I want to be out and to be visible so that queer and trans youth can see a reflection of themselves in the media. I’m also incredibly cute and love having my picture taken!"
— Tyler Ford, Writer
"The prom of my dreams would have to be just a really big party with great music, great people, and great outfits."
"Schools should allow the students to wear what they want to prom and allow the student to be themselves on a night that they are supposed to enjoy."
— Jay Lampkin, Student
"I don't think I've ever really felt like a girl, but that's not to say I've ever felt like a boy either. Why choose a side, when I can have the whole beautiful, rainbow mess?!"
"High school wasn't defined by prom. Rather, it was defined by those rare gems of friendship who were able to truly see who I was and gently encourage me to embrace that person in my own time and space. Most of those people are still my friends, and some of the first people I shared my sexual orientation and gender identity with. The people defined high school, not prom."
— Renee Reopell, Social Worker
"I wanted to participate in this project to imagine a different possibility for myself."
"I get most of my stuff from thrift stores in random places across the country," Alok told MTV News. "A lot of it comes from old grandmas and grandpas and I have a lot of fun fusing styles, genders, aesthetics, prints, and patterns. Dressing like this – not having to adhere to any norms – gives me peace and confidence. I like not being pinned down."
— Alok Vaid-Menon, Artist
"It's important for young people to see examples of LGBT and gender non-conforming folks having fun and showing love to one another."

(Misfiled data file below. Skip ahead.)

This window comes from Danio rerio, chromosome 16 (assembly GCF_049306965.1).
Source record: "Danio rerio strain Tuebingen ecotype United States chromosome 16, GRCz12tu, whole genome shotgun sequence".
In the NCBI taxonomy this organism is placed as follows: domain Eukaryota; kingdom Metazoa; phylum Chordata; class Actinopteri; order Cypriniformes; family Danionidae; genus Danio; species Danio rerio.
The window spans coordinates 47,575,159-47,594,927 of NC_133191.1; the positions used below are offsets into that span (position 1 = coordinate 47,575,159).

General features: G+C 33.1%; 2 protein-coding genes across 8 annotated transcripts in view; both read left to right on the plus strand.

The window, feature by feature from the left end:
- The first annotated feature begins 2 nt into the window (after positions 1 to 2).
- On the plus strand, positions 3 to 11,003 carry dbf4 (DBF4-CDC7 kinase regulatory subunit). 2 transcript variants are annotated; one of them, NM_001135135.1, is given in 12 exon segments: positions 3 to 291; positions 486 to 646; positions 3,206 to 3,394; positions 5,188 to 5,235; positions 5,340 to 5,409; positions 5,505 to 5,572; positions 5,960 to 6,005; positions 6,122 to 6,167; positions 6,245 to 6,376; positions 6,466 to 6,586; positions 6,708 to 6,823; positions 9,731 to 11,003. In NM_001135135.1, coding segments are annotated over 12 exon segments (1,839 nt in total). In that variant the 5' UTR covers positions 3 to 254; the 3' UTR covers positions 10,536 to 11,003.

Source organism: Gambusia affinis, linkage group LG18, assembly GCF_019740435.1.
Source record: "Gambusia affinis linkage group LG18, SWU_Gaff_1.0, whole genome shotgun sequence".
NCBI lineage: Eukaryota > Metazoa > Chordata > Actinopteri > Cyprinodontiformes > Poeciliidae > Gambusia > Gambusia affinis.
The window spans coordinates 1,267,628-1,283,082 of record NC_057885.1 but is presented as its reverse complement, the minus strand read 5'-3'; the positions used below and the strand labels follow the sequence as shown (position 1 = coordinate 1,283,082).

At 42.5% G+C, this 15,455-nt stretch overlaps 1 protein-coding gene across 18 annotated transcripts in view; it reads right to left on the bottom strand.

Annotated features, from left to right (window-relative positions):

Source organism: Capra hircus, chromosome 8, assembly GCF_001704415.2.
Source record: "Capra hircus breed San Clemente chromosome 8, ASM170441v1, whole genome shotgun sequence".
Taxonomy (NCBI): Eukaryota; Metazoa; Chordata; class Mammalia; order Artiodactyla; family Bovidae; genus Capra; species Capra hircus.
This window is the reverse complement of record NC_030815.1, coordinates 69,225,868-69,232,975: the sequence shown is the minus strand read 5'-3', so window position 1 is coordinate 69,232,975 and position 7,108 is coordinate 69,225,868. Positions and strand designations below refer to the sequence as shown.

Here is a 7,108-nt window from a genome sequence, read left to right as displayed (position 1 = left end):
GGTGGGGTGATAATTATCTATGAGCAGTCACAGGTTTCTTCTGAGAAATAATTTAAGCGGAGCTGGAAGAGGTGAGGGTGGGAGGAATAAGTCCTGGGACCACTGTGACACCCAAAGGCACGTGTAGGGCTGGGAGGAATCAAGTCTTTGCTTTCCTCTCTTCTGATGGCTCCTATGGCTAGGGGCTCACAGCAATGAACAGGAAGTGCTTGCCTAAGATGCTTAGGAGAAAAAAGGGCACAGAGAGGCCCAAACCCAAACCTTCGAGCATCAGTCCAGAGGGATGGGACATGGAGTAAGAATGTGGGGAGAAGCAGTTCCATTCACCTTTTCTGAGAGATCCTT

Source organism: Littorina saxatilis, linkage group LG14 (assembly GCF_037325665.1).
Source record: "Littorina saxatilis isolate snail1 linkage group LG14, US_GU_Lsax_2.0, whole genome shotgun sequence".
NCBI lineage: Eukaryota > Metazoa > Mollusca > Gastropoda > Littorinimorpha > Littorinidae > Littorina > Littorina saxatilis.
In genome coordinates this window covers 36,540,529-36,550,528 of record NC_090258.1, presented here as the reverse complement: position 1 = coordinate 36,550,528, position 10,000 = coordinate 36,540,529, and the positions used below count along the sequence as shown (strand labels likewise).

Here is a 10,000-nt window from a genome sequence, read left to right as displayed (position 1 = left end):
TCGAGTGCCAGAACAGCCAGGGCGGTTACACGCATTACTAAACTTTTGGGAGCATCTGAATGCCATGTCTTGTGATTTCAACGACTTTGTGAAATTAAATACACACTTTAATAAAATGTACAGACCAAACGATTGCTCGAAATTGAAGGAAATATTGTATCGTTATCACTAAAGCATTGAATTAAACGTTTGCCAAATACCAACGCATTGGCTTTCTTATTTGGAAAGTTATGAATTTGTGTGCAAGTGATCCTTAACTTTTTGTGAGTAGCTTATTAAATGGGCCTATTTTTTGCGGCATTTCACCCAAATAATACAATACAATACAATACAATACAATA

"I would love for schools all across the country to allow students to come to prom in whatever makes them feel good and with the date of their choosing. Prom should be for all high schoolers.
— Tiq Milan, Writer
"You are in good company with lots of wildly diverse and creative people who couldn't find their place at prom either. There is nothing wrong with waiting until you meet the person you feel amazing with and turn a special evening into the prom you never had."
— Kim Milan, Writer
"I wanted to participate in this prom to offer a glorious and fabulous version of what prom could be and look like for gender non-conforming folks."
"I want to tell kids that you are the life of the party! Always remember that. There is no party without you!
If your school decides to fashion prom in ways that exclude you or any of your friends, start your own prom where you’ll have the freedom to build a space that is centered around your needs and desires."
— Jamal Lewis, Student
"Popular culture loves to romanticize prom, but despite what you're led to believe it is not the defining moment or culmination of your teenage experience."
"The prom of my dreams would be held in an enormous pink barn. Rihanna is DJing, and Khia performs live. Grace Jones, Amanda Lepore, Divine, and every single drag artist I know are all there.
'Titanic'-era Leonardo DiCaprio is my date and we wear custom, coordinated ensembles. There's a buffet of the finest gourmet grilled cheeses, and a fleet of white cherry Icee machines. Everyone dances until well past midnight, and the evening concludes with a bonfire on the beach at dawn."
— Harry Hanson, Artist
Producers: Caitlin Abber, Gabrielle Wilson
Words: Caitlin Abber
Photography: Colin Gray
Design: Gavin Alaoen
Development & Design: Rich Sancho
Video Producer: Adam Murphy
Video Editing: Nate Ford